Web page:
Starting Thursday, Google will increase the pay of gay workers receiving domestic partner benefits to compensate for the extra tax they pay, the New York Times reported.

Employer-provided health benefits offered to the partners of gay workers are counted as taxable income by the IRS (unless the partner is considered a dependent). The benefits are not considered taxable income for married heterosexual employees.

Google said the pay increase will be retroactive to the start of the year.

A report released in 2007 by M. V. Lee Badgett, research director at the Williams Institute, found that gay employees with partners pay, on average, $1,069 per year more in taxes than would a married employee with the same coverage.

“Collectively, unmarried couples lose $178 million per year to additional taxes,” the report says. “U.S. employers also pay a total of $57 million per year in additional payroll taxes because of this unequal tax treatment.”

Last year, Representative Jim McDermott, a Democrat from Washington, sought to address the benefits inequity. Language from his Tax Equity for Health Plan Beneficiaries Act of 2009 was included in the health reform overhaul approved by the House.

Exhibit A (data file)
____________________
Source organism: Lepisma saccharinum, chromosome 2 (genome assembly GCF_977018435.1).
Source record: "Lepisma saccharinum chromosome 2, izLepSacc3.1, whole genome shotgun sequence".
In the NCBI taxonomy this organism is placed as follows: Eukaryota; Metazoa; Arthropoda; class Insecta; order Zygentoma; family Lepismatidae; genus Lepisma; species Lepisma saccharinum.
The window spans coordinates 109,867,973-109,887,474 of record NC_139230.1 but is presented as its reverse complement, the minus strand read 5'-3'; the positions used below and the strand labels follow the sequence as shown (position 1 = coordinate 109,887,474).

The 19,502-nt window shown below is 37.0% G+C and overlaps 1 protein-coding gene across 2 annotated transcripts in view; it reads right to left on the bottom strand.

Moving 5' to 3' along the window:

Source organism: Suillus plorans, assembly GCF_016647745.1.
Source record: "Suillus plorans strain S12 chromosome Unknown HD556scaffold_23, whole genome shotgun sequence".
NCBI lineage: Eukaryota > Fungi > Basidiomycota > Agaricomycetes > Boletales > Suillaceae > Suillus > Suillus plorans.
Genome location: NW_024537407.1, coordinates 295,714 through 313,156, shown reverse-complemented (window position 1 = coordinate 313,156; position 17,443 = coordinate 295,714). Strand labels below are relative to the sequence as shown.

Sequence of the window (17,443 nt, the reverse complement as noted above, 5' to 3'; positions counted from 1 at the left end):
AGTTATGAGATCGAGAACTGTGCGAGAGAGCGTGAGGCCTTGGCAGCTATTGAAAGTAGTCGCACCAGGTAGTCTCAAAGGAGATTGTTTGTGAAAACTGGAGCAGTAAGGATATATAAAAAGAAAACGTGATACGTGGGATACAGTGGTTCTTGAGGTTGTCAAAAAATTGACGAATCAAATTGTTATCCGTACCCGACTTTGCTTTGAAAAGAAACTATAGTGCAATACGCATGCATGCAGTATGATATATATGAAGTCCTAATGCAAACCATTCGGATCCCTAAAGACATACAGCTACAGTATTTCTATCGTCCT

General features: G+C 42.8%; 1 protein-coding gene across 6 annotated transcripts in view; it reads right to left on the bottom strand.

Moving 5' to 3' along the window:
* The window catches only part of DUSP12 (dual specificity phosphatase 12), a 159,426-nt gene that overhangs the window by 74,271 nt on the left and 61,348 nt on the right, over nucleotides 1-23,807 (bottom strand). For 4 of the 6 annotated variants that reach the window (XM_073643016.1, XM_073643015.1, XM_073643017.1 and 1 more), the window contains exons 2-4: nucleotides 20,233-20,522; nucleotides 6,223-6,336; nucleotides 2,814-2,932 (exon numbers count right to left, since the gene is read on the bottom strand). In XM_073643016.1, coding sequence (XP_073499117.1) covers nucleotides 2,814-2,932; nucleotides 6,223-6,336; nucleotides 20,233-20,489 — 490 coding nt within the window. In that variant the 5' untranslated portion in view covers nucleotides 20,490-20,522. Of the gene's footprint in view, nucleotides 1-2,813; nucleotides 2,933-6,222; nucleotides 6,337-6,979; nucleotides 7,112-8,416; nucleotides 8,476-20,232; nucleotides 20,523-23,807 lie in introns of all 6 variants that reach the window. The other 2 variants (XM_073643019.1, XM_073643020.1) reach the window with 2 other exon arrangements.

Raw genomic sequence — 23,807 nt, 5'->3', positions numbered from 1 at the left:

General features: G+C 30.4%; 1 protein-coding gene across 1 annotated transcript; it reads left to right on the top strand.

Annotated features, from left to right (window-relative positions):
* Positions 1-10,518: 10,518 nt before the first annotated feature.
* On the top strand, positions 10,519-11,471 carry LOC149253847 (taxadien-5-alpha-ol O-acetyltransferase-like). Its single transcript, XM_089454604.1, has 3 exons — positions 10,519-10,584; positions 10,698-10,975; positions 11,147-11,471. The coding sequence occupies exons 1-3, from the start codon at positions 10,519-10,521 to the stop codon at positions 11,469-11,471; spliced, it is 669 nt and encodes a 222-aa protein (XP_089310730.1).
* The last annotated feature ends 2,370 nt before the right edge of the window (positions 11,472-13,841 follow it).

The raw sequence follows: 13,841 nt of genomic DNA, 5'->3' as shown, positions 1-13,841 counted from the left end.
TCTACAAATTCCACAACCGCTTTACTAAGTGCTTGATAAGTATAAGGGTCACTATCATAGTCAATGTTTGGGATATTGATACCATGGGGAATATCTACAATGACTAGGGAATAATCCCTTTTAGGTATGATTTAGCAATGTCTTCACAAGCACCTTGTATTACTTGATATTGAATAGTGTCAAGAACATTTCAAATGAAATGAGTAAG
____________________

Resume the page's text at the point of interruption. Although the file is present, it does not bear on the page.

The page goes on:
McDermott told the New York Times that the bill would “correct a longstanding injustice, end a blatant inequity in the tax code and help make health care coverage more affordable for more Americans.”

House lawmakers also approved language that would make it illegal to discriminate based on “personal characteristics” in the delivery of care, a reference that would have included sexual orientation and gender identity.

But neither provision was included in the final bill signed by President Barack Obama.

Google is not the first company to offer the extra pay, but the company's huge influence in Silicon Valley and throughout the world is expected to spur adoption by other corporations.

The International Gay & Lesbian Chamber of Commerce (IGLCC) ranked the California-based search engine giant second after IBM in offering LGBT employees the best work environment among international companies. Google debuted on the group's annual survey in 2010.